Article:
Australian officials said the passengers on Malaysia Airlines Flight 370, which disappeared in March, most likely suffocated before the jet crashed into the ocean.
The Australian Transport Safety Board wrote in a 55-page report that the plane crashed farther south in the Indian Ocean than the area that was previously investigated several weeks ago. The report also narrowed the possible resting spot for the aircraft, which had 239 people on board, according to the Reuters news agency.
“Given these observations, the final stages of the unresponsive crew/hypoxia event type appeared to best fit the available evidence for the final period of MH370’s flight when it was heading in a generally southerly direction,” stated the ATSB report.
Australian officials have announced this week there will be a search farther south in the Indian Ocean.
Officials also said it was likely the plane’s autopilot was switched on deliberately after the plane went off course from Kuala Lumpur to Beijing.
After analyzing data exchanged between the plane and a satellite, officials believe Flight 370 was on autopilot the entire time it was flying across a vast expanse of the southern Indian Ocean, based on the straight path it took, Australian Transport Safety Bureau chief commissioner Martin Dolan said.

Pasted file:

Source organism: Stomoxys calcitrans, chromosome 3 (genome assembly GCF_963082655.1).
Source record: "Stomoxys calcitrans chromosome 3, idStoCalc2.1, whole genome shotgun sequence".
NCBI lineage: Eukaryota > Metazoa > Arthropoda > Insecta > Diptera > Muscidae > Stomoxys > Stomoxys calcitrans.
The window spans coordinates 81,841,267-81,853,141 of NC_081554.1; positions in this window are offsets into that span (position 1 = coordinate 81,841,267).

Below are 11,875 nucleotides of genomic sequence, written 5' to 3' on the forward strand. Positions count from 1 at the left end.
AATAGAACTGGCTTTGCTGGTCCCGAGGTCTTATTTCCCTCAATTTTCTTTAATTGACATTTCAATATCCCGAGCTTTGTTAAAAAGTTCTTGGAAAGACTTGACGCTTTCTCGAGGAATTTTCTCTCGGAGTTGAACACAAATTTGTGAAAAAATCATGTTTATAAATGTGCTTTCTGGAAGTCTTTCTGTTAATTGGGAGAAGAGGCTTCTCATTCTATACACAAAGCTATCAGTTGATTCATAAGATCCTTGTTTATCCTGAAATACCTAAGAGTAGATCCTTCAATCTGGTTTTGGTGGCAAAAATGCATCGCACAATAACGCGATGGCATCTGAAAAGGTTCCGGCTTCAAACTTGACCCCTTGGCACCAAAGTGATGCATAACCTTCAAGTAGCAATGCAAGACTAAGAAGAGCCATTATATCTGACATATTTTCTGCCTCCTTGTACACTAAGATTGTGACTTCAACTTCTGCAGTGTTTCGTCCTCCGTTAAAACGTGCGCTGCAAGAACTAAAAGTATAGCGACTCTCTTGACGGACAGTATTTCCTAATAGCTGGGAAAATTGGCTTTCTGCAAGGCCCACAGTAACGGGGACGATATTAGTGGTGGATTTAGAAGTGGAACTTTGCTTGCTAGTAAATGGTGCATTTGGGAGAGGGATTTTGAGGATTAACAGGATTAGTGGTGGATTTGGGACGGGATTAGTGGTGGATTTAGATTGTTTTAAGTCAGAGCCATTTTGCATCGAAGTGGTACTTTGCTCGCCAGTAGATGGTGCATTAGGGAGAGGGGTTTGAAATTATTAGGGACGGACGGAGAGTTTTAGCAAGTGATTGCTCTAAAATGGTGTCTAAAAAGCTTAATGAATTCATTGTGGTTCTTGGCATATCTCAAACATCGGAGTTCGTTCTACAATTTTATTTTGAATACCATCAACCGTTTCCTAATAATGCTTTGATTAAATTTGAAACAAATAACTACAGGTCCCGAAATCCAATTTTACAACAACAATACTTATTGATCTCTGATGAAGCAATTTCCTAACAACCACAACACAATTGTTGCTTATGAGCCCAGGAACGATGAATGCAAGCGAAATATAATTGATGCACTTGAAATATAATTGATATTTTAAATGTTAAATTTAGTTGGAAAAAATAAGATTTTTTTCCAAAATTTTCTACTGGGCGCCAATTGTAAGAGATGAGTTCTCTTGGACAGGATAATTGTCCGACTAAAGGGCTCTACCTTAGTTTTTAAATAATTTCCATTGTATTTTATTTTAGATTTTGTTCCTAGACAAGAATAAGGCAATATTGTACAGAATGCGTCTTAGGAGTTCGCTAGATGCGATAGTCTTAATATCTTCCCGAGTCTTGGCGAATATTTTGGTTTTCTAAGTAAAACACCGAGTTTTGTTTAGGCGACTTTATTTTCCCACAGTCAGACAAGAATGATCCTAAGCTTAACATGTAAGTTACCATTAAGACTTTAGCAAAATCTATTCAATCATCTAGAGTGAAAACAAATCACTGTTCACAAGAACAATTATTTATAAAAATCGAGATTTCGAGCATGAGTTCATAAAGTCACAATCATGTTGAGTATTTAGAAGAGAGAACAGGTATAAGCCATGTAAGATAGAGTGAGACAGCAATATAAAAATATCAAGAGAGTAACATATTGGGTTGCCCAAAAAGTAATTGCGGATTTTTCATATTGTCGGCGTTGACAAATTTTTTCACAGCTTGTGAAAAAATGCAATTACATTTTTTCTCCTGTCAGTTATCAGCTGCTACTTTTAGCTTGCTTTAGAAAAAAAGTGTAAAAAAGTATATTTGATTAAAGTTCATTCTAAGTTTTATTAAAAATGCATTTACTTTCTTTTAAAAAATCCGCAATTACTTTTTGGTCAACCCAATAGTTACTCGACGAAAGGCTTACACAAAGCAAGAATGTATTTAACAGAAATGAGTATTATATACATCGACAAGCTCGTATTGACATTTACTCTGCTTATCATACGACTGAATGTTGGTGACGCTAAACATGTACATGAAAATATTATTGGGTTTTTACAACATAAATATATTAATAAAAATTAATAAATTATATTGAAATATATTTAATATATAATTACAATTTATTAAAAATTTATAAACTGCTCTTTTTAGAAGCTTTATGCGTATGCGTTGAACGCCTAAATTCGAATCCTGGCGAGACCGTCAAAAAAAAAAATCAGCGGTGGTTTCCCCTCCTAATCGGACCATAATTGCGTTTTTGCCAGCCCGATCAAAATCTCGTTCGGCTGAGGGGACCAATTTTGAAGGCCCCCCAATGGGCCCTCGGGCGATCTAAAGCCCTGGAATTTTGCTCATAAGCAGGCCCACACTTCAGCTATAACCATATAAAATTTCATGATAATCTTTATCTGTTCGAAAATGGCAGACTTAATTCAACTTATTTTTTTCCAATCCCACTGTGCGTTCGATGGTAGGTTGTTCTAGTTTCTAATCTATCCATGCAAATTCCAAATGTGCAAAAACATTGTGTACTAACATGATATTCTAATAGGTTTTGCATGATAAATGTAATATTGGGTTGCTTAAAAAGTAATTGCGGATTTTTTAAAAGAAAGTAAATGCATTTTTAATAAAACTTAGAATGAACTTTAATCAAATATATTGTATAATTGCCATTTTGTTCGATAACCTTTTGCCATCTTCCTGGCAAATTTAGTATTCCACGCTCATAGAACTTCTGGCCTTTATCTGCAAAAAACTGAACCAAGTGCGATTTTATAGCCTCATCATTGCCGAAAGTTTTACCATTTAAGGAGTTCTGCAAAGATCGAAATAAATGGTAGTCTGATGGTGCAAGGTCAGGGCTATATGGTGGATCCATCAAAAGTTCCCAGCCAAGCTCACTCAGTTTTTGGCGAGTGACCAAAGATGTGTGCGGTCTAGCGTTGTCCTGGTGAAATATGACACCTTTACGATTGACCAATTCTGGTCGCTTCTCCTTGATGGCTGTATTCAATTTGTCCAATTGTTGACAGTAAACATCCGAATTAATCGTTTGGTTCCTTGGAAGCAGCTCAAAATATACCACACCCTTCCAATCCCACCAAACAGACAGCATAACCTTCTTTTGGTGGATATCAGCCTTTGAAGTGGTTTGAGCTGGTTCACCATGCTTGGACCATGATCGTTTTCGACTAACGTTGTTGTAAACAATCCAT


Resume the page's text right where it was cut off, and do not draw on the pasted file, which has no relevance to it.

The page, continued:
“Certainly for its path across the Indian Ocean, we are confident that the aircraft was operating on autopilot until it ran out of fuel,” Dolan told reporters in Canberra, the nation’s capital.
Asked whether the autopilot would have to be manually switched on, or whether it could have been activated automatically under a default setting, Dolan replied, “The basic assumption would be that if the autopilot is operational it’s because it’s been switched on.”
But exactly why the autopilot would have been set on a flight path so far off course from the jet’s destination of Beijing, and exactly when it was switched on remain unknown.
“We couldn’t accurately, nor have we attempted to, fix the moment when it was put on autopilot,” Transport Minister Warren Truss said. “It will be a matter for the Malaysian-based investigation to look at precisely when it may have been put on autopilot.”
The pilot of the plane, captain Zaharie Shah, has again been named as the prime suspect for the plane’s disappearance. Officials came to their conclusion after more than 170 interviews, finding he had no social or work commitments in the future–in contrast to co-pilot Fariq Hamid and other crew members.
Investigators discovered Zaharie, 53, programmed a flight simulator in his home that rehearsed a flight far out in the Indian Ocean. The plane would then land on a small island runway.
The files were deleted on his but they were recovered by investigators, reported The Australian. Zaharie had posted a number of aviation videos on Internet websites.
“The police investigation is still ongoing. To date no conclusions can be made as to the contributor to the incident and it would be sub judice to say so. Nevertheless, the police are still looking into all possible angles,” Malaysian police said.
The Associated Press contributed to this report.